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We have a single elevator servicing an 8 level residential building. What might be the optimal elevator positioning algorithm to optimize user experience (primarily, wait time)?

I was thinking along these lines:

  1. Most calls are likely to come from the Ground Level. So after servicing every call elevator heads back to ground level.

  2. Option #1 might impose excessively high penalties on people summoning from, say, 7th level. So might returning to wait on, say, the 4th level minimising average response times?

  3. Just wait wherever it last went to! (This is the current default)

Wondering what people think? (I've seen elevator scheduling articles but most tackle the multiple elevators servicing a commercial building test case)

Of course, in a more complex situation it is also likely that usage on some floors might be higher than the rest. An algorithm that "learns" this might be even smarter, but I've no clue how it might exploit this.

PS. A single elevator servicing a 8 level building is odd. Would probably be a code violation now. But has been grandfathered in as this is an older building.

PPS. If optimizing energy usage was a criterion would Algorithm #3 be the natural best? Or could one do better?

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If most calls are coming from the ground level, waiting on the 4th floor won't get you the lowest average response time... –  Lg102 Mar 17 '13 at 8:19
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3 Answers 3

up vote 9 down vote accepted

Any problem like this involves a matrix of priorities that you need to decide on before you can have a solution. For example, do you care more about people waiting on the ground floor than any of the other floors? Do you care about energy consumption? Is there a particular floor that is more important than others?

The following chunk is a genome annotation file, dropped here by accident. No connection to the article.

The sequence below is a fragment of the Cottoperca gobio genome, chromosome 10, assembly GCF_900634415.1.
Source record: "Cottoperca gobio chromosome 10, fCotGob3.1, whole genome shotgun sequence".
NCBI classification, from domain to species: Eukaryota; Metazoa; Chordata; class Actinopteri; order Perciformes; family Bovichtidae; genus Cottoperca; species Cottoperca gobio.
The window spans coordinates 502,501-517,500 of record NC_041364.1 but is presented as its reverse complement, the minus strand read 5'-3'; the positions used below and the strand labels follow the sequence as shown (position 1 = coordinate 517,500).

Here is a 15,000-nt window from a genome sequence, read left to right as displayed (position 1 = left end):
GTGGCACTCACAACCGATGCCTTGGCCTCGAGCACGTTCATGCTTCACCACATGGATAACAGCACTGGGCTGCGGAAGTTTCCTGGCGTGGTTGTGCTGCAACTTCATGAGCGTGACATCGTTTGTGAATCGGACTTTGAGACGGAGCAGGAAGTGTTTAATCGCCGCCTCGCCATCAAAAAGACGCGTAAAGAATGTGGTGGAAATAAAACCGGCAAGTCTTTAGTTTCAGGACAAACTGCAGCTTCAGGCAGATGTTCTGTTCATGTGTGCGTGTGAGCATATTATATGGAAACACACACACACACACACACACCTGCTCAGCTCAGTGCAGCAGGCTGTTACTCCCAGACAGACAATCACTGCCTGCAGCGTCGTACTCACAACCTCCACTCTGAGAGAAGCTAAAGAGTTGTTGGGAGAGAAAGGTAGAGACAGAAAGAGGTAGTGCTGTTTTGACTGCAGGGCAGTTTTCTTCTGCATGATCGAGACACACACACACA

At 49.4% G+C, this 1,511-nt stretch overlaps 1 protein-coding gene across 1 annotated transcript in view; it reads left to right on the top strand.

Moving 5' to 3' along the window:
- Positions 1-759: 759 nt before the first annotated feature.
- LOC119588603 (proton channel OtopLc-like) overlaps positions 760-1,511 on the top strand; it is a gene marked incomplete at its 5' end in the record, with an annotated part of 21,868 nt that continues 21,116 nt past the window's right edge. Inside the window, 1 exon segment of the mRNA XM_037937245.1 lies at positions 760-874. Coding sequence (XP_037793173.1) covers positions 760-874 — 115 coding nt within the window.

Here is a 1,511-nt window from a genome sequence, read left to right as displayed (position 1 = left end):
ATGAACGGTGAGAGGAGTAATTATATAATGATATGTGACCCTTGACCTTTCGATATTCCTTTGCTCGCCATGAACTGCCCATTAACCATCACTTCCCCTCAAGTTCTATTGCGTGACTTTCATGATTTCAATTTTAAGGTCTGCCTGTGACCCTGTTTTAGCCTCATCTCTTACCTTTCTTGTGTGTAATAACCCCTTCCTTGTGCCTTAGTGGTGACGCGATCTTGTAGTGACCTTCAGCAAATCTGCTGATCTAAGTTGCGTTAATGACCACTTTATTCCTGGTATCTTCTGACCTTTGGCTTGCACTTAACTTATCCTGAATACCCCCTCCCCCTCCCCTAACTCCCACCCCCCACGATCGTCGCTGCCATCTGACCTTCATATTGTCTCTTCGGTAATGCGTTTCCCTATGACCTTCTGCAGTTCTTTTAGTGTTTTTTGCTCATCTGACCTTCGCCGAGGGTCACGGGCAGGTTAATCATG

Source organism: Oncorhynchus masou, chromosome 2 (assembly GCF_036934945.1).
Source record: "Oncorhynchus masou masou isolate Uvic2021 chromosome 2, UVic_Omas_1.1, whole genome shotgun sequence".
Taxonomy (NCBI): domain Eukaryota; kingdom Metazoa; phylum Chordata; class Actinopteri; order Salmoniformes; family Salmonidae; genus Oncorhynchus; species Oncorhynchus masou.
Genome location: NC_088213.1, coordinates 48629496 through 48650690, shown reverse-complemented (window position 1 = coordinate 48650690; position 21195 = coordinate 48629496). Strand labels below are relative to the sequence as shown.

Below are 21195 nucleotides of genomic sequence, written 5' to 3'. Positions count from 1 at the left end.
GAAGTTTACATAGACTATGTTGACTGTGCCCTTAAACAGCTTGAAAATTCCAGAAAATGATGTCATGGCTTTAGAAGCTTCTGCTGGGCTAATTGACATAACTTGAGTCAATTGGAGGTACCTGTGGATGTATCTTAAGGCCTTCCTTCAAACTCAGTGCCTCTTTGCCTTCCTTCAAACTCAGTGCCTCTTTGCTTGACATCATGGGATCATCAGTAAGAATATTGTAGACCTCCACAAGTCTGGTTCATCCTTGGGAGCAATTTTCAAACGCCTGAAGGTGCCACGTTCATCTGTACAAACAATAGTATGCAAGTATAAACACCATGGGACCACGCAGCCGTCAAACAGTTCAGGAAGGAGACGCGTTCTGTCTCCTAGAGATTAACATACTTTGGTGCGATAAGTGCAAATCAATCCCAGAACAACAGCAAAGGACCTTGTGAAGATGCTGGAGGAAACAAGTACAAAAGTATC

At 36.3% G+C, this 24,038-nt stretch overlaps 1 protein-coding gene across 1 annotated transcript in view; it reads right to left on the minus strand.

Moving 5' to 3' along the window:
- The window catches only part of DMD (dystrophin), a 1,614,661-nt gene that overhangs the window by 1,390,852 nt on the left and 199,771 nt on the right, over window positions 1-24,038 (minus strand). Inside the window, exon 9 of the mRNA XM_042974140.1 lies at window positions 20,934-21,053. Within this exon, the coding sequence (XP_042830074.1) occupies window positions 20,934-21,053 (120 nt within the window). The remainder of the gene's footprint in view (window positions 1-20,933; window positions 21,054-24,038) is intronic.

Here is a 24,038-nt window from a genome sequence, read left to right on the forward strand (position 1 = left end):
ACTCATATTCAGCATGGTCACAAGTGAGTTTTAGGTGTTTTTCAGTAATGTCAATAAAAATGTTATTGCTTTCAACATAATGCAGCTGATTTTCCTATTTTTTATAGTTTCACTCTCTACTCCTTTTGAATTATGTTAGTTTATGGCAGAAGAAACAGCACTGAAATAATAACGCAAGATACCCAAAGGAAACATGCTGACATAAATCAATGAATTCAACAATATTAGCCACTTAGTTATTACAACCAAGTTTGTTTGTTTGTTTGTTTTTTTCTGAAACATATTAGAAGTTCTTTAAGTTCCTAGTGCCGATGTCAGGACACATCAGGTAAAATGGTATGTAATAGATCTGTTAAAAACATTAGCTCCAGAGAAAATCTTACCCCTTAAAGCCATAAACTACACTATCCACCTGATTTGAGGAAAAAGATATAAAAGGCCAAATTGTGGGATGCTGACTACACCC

Once you've decided on these, you can build a simple discrete model (in something like Arena) and test your various algorithms.

I had a problem very much like this one at university to model and solve, where we allocated equal value to people waiting regardless of what floor it was on; assumed the same distribution of use on each floor (other than the first floor, with first being what americans would call second floor); and we included the energy consumption and wear and tear costs on the elevator as factors.

Then you need to remember that an elevator has more than one stationary state: Doors open waiting, and doors closed waiting. If an elevator is waiting with it's doors closed, it can respond much faster than if it has to first close its doors.

Our end result was that if the elevator stopped on any floor less than half way between the top and the ground floor, it was best for it to wait there (with doors closed) until the next call. If it stopped at anywhere in the top half of the floors, it should move down to the middle floor and wait there with doors closed.

As it turns out, this is also the algorithm used by a building that I lived in which had 9 floors.